68 A.3d 603 (R.I. 2013), 2011-30-Appeal, Sisto v. America Condominium Ass'n, Inc.

Docket Nº:2011-30-Appeal, 2011-31-Appeal, 2011-32-Appeal.
Citation:68 A.3d 603
Opinion Judge:INDEGLIA, Justice.
Party Name:Bennie SISTO, as the Trustee of Goat Island Realty Trust v. AMERICA CONDOMINIUM ASSOCIATION, INC., et al. Bennie Sisto, as the Trustee of Goat Island Realty Trust v. Capella South Condominium Association, Inc., et al.
Attorney:Robert D. Wieck, Esq., Providence, for Plaintiff. Edmund A. Allcock, Esq., Timothy J. Groves, Esq., Providence, Justin T. Shay, Esq., Providence, for Defendants.
Judge Panel:Present: SUTTELL, C.J., GOLDBERG, FLAHERTY, ROBINSON, and INDEGLIA, JJ. GOLDBERG, Justice concurring in part and dissenting in part.
Case Date:June 26, 2013
Court:Supreme Court of Rhode Island
 
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Page 603

68 A.3d 603 (R.I. 2013)

Bennie SISTO, as the Trustee of Goat Island Realty Trust

v.

AMERICA CONDOMINIUM ASSOCIATION, INC., et al.

Bennie Sisto, as the Trustee of Goat Island Realty Trust

v.

Capella South Condominium Association, Inc., et al.

Nos. 2011-30-Appeal, 2011-31-Appeal, 2011-32-Appeal.

Supreme Court of Rhode Island.

June 26, 2013

Page 604

[Copyrighted Material Omitted]

Page 605

Robert D. Wieck, Esq., Providence, for Plaintiff.

Edmund A. Allcock, Esq., Timothy J. Groves, Esq., Providence, Justin T. Shay, Esq., Providence, for Defendants.

Present: SUTTELL, C.J., GOLDBERG, FLAHERTY, ROBINSON, and INDEGLIA, JJ.

OPINION

INDEGLIA, Justice.

In this property dispute, Bennie Sisto (Sisto or plaintiff) appeals from two judgments of the Superior Court: (1) the granting of summary judgment in favor of the defendant, America Condominium Association, Inc. (America); and (2) the granting of summary judgment in favor of the defendants, Capella South Condominium Association, Inc. (Capella), Harbor Houses Condominium Association, Inc. (Harbor Houses), and Goat Island South Condominium Association, Inc. (GIS). Additionally, Harbor Houses (a nominal defendant in the second action) appeals from the Superior Court's grant of summary judgment in that action, arguing that judgment should have been granted in Sisto's favor. All three of these appeals have been consolidated by this Court. After reviewing the record and considering the parties' written submissions and oral arguments, we vacate in part and affirm in part the judgments of the Superior Court.

I

Facts and Travel

Sisto is the owner of a condominium unit located on Goat Island in Newport, within the approximately twenty-three-acre waterfront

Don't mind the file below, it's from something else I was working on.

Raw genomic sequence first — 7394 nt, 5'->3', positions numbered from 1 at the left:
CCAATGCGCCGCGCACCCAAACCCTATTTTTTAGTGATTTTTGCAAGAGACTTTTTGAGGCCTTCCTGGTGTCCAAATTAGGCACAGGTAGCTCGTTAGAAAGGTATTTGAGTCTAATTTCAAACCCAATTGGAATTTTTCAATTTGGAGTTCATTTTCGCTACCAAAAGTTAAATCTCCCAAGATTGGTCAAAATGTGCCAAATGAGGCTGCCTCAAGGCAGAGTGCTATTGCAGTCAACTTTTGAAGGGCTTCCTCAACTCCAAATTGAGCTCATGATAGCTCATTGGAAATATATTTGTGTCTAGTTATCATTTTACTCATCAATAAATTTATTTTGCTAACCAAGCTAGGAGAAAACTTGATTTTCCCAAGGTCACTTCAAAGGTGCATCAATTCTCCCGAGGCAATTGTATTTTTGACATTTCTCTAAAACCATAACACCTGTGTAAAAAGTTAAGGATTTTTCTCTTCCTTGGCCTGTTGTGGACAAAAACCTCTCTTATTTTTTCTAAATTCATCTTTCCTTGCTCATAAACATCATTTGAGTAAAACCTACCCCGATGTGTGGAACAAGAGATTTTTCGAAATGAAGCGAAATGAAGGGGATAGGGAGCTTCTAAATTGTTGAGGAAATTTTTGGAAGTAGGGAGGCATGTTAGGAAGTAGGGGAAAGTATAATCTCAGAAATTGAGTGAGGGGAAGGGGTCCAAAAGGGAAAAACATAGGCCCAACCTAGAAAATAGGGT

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Goat Island South Condominium community. That community was created in 1988 by a master declaration of condominium; this declaration has since been amended from time to time, and was adopted in its current form in August 2007. Goat Island South Condominium is comprised of three sub-condominium residential areas— Harbor Houses Condominium, America Condominium, and Capella South Condominium. Of the 154 total units, there are nineteen stand-alone townhouse residence units located in Harbor Houses Condominium, forty-six residence units in America Condominium, and eighty-nine residence units in Capella South Condominium. Each of these sub-condominiums is governed by a separate association and declaration and must also adhere to the provisions of the master declaration. Likewise, these declarations must comply with Rhode Island's Condominium Act, G.L.1956 chapter 36.1 of title 34 (the Condominium Act or Act).1

Sisto owns Unit No. 1 in Harbor Houses Condominium, which is a stand-alone townhouse unit surrounded by a yard. According to §§ 1.16 and 2.3(a) of the Harbor Houses declaration, the yard surrounding Sisto's unit is designated as a limited common element— meaning that it is " reserved for the use by one or more but fewer than all [u]nits, and intended for the exclusive use of such [u]nits."

In October 2006, Sisto filed an application with the Coastal Resources Management Council (CRMC) for approval to demolish his existing unit and rebuild a larger dwelling thereon.2 Subsequently, on January 16, 2007, America submitted a letter to the CRMC, objecting to that application. In this correspondence, America stated that Sisto " does not own the land on which he wants to expand" ; as such, it continued, his proposed expansion would " deprive * * * the other unit owners [in the Goat Island South Condominium community] of [their] property." In that letter, America also stated that Sisto's planned expansion did not conform to the CRMC's setback requirements. Later that year, after Sisto amended his application, America and Capella wrote another letter to the CRMC, on November 26, 2007, objecting on the same grounds.

Subsequently, on December 7, 2007, GIS sent a letter to the CRMC, stating that America's letter to the CRMC (in which it stated that Sisto did not own the land over which he wanted to expand) was " deceptive" because Sisto, as " one of the owners-in-common of the land underlying his proposed expansion," had the " affirmative right" to expand his unit so long as he met the requirements set forth in both the master and Harbor Houses declarations. In a letter dated January 17, 2008, the CRMC then advised Sisto that it " lack[ed] the jurisdiction to resolve the ownership issue * * *, and [that] resolution [would] be required prior to * * * processing [Sisto's] requested application [for expansion]." Two months after its initial letter to the CRMC, America sent a follow-up letter, on February 7, 2008, acknowledging that its statement pertaining to Sisto's land ownership was not " technically correct" because that land was actually owned in common by all 154 unit owners. Ultimately, questioning Sisto's ownership of the land at issue, the CRMC refused to process Sisto's application.